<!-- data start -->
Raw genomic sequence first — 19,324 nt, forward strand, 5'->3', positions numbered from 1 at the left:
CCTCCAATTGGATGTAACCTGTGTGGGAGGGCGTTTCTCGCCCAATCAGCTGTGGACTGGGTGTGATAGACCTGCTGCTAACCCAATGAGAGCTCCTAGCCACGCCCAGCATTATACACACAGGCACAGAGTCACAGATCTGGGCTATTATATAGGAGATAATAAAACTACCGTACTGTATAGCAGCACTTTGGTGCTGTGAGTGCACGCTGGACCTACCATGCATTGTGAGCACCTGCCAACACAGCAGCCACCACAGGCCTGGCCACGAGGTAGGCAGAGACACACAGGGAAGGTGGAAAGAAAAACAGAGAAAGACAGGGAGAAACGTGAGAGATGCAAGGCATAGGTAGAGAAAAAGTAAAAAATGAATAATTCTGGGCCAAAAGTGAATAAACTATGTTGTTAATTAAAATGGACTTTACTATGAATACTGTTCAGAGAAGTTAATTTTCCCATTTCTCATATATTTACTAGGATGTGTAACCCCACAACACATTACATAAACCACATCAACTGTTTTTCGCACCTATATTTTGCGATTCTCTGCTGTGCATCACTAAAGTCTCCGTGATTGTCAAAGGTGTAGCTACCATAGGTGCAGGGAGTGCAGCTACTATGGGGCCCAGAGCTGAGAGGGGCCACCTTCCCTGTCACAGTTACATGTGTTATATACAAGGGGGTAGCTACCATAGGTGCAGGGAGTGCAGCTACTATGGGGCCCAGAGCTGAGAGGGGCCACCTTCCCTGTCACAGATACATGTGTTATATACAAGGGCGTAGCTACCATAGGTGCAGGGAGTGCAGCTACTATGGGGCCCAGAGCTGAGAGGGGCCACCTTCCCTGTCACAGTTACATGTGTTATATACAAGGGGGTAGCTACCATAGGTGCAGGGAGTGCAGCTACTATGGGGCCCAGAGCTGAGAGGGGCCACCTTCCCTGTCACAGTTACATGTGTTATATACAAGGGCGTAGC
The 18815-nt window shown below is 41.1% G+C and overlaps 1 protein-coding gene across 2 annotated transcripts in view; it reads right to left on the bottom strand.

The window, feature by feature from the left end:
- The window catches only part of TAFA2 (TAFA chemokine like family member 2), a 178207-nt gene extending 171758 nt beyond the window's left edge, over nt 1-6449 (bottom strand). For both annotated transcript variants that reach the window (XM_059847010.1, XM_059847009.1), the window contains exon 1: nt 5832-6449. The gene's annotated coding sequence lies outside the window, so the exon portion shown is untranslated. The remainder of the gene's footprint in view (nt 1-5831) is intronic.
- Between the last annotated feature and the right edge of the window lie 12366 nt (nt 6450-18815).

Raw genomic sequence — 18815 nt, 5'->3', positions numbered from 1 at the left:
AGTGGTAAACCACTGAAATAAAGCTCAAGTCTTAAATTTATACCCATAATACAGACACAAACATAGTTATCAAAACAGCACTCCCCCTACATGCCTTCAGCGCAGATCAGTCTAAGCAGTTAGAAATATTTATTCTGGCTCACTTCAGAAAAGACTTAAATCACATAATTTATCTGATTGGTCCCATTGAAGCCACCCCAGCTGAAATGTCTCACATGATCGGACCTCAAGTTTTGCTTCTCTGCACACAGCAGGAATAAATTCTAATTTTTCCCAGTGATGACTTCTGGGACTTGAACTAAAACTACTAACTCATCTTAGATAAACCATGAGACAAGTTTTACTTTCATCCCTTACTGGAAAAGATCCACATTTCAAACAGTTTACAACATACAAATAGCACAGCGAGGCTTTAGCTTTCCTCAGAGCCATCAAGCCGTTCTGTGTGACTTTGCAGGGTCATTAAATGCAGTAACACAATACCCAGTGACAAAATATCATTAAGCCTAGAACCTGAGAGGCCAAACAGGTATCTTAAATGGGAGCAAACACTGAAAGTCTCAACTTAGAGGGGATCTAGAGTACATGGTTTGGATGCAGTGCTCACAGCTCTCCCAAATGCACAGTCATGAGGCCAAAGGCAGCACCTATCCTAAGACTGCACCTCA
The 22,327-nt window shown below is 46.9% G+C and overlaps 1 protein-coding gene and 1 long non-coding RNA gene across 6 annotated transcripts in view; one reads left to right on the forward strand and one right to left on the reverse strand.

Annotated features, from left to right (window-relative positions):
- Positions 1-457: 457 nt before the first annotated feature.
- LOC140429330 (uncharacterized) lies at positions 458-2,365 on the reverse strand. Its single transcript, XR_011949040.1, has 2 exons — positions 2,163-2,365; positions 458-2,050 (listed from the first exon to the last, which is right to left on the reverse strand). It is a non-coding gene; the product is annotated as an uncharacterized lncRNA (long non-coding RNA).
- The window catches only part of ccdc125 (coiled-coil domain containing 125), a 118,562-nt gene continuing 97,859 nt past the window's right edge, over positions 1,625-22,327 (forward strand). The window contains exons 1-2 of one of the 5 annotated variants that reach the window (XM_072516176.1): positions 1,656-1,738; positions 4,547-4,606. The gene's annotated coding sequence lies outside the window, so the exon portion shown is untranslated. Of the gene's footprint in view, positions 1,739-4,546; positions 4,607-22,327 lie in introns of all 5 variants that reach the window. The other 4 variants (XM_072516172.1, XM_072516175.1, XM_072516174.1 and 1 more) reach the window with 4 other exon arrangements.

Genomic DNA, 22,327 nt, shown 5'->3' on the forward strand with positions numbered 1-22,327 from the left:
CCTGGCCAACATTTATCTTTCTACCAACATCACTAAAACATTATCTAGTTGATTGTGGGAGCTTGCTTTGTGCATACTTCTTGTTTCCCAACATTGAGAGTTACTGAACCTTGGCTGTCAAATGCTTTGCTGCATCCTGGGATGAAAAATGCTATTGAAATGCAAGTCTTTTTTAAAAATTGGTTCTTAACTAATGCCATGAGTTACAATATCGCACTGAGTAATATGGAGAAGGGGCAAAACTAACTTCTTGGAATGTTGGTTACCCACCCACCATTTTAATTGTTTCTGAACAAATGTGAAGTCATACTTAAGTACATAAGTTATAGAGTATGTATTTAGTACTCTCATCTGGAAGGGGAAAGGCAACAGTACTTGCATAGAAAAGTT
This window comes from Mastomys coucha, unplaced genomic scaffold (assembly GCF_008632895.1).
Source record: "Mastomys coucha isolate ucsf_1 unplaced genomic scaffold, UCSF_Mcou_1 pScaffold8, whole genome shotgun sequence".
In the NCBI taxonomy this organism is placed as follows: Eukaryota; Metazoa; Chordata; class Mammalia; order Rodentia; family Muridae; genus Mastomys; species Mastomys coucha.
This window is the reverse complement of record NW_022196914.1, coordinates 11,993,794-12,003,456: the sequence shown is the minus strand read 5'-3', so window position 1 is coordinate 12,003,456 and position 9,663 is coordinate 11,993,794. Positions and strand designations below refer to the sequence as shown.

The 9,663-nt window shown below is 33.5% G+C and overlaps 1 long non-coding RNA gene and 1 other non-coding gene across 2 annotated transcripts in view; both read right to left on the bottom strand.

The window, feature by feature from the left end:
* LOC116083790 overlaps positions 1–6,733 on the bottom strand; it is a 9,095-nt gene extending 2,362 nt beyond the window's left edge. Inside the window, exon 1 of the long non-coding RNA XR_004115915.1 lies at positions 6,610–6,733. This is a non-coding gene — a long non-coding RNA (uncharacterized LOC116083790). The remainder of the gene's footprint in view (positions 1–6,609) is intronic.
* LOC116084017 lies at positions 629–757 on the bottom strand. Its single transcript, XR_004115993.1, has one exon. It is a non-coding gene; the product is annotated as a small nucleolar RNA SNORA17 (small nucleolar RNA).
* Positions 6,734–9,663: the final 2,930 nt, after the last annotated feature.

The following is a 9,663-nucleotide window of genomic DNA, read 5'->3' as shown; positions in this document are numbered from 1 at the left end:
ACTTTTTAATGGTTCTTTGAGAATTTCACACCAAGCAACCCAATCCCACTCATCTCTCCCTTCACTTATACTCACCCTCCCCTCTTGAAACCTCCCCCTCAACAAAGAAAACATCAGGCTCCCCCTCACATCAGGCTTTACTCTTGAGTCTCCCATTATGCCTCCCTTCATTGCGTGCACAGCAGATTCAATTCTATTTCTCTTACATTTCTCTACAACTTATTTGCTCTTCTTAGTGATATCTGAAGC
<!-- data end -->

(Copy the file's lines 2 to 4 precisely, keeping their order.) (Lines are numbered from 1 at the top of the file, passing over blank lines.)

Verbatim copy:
CCTCCAATTGGATGTAACCTGTGTGGGAGGGCGTTTCTCGCCCAATCAGCTGTGGACTGGGTGTGATAGACCTGCTGCTAACCCAATGAGAGCTCCTAGCCACGCCCAGCATTATACACACAGGCACAGAGTCACAGATCTGGGCTATTATATAGGAGATAATAAAACTACCGTACTGTATAGCAGCACTTTGGTGCTGTGAGTGCACGCTGGACCTACCATGCATTGTGAGCACCTGCCAACACAGCAGCCACCACAGGCCTGGCCACGAGGTAGGCAGAGACACACAGGGAAGGTGGAAAGAAAAACAGAGAAAGACAGGGAGAAACGTGAGAGATGCAAGGCATAGGTAGAGAAAAAGTAAAAAATGAATAATTCTGGGCCAAAAGTGAATAAACTATGTTGTTAATTAAAATGGACTTTACTATGAATACTGTTCAGAGAAGTTAATTTTCCCATTTCTCATATATTTACTAGGATGTGTAACCCCACAACACATTACATAAACCACATCAACTGTTTTTCGCACCTATATTTTGCGATTCTCTGCTGTGCATCACTAAAGTCTCCGTGATTGTCAAAGGTGTAGCTACCATAGGTGCAGGGAGTGCAGCTACTATGGGGCCCAGAGCTGAGAGGGGCCACCTTCCCTGTCACAGTTACATGTGTTATATACAAGGGGGTAGCTACCATAGGTGCAGGGAGTGCAGCTACTATGGGGCCCAGAGCTGAGAGGGGCCACCTTCCCTGTCACAGATACATGTGTTATATACAAGGGCGTAGCTACCATAGGTGCAGGGAGTGCAGCTACTATGGGGCCCAGAGCTGAGAGGGGCCACCTTCCCTGTCACAGTTACATGTGTTATATACAAGGGGGTAGCTACCATAGGTGCAGGGAGTGCAGCTACTATGGGGCCCAGAGCTGAGAGGGGCCACCTTCCCTGTCACAGTTACATGTGTTATATACAAGGGCGTAGC
The 18815-nt window shown below is 41.1% G+C and overlaps 1 protein-coding gene across 2 annotated transcripts in view; it reads right to left on the bottom strand.

The window, feature by feature from the left end: